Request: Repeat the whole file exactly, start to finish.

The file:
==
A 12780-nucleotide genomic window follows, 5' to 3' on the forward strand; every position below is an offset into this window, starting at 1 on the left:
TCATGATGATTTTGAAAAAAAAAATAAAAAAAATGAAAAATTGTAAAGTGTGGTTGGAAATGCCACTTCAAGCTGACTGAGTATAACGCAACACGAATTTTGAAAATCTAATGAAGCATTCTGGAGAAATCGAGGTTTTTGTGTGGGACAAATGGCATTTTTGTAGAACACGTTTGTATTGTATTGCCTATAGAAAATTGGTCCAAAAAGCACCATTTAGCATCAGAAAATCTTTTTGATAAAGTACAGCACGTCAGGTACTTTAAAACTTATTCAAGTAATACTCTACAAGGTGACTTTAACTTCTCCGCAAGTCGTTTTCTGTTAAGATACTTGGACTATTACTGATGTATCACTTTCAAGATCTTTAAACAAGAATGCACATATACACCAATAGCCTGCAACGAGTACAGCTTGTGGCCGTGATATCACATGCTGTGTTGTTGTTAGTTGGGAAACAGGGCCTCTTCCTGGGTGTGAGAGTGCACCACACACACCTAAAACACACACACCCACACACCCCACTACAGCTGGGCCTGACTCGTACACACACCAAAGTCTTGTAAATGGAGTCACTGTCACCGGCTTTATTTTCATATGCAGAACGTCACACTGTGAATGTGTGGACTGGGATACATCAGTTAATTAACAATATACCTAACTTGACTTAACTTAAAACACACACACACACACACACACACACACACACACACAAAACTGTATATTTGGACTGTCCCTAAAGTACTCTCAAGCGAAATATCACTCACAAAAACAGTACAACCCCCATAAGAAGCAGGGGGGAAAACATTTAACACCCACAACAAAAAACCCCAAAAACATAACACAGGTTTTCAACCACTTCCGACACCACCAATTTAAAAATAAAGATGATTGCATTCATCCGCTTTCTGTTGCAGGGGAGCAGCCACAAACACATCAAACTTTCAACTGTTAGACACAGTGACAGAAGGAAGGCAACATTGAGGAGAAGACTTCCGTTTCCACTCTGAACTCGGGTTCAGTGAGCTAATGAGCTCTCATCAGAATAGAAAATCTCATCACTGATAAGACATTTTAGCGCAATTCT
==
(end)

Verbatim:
A 12780-nucleotide genomic window follows, 5' to 3' on the forward strand; every position below is an offset into this window, starting at 1 on the left:
TCATGATGATTTTGAAAAAAAAAATAAAAAAAATGAAAAATTGTAAAGTGTGGTTGGAAATGCCACTTCAAGCTGACTGAGTATAACGCAACACGAATTTTGAAAATCTAATGAAGCATTCTGGAGAAATCGAGGTTTTTGTGTGGGACAAATGGCATTTTTGTAGAACACGTTTGTATTGTATTGCCTATAGAAAATTGGTCCAAAAAGCACCATTTAGCATCAGAAAATCTTTTTGATAAAGTACAGCACGTCAGGTACTTTAAAACTTATTCAAGTAATACTCTACAAGGTGACTTTAACTTCTCCGCAAGTCGTTTTCTGTTAAGATACTTGGACTATTACTGATGTATCACTTTCAAGATCTTTAAACAAGAATGCACATATACACCAATAGCCTGCAACGAGTACAGCTTGTGGCCGTGATATCACATGCTGTGTTGTTGTTAGTTGGGAAACAGGGCCTCTTCCTGGGTGTGAGAGTGCACCACACACACCTAAAACACACACACCCACACACCCCACTACAGCTGGGCCTGACTCGTACACACACCAAAGTCTTGTAAATGGAGTCACTGTCACCGGCTTTATTTTCATATGCAGAACGTCACACTGTGAATGTGTGGACTGGGATACATCAGTTAATTAACAATATACCTAACTTGACTTAACTTAAAACACACACACACACACACACACACACACACACACACAAAACTGTATATTTGGACTGTCCCTAAAGTACTCTCAAGCGAAATATCACTCACAAAAACAGTACAACCCCCATAAGAAGCAGGGGGGAAAACATTTAACACCCACAACAAAAAACCCCAAAAACATAACACAGGTTTTCAACCACTTCCGACACCACCAATTTAAAAATAAAGATGATTGCATTCATCCGCTTTCTGTTGCAGGGGAGCAGCCACAAACACATCAAACTTTCAACTGTTAGACACAGTGACAGAAGGAAGGCAACATTGAGGAGAAGACTTCCGTTTCCACTCTGAACTCGGGTTCAGTGAGCTAATGAGCTCTCATCAGAATAGAAAATCTCATCACTGATAAGACATTTTAGCGCAATTCT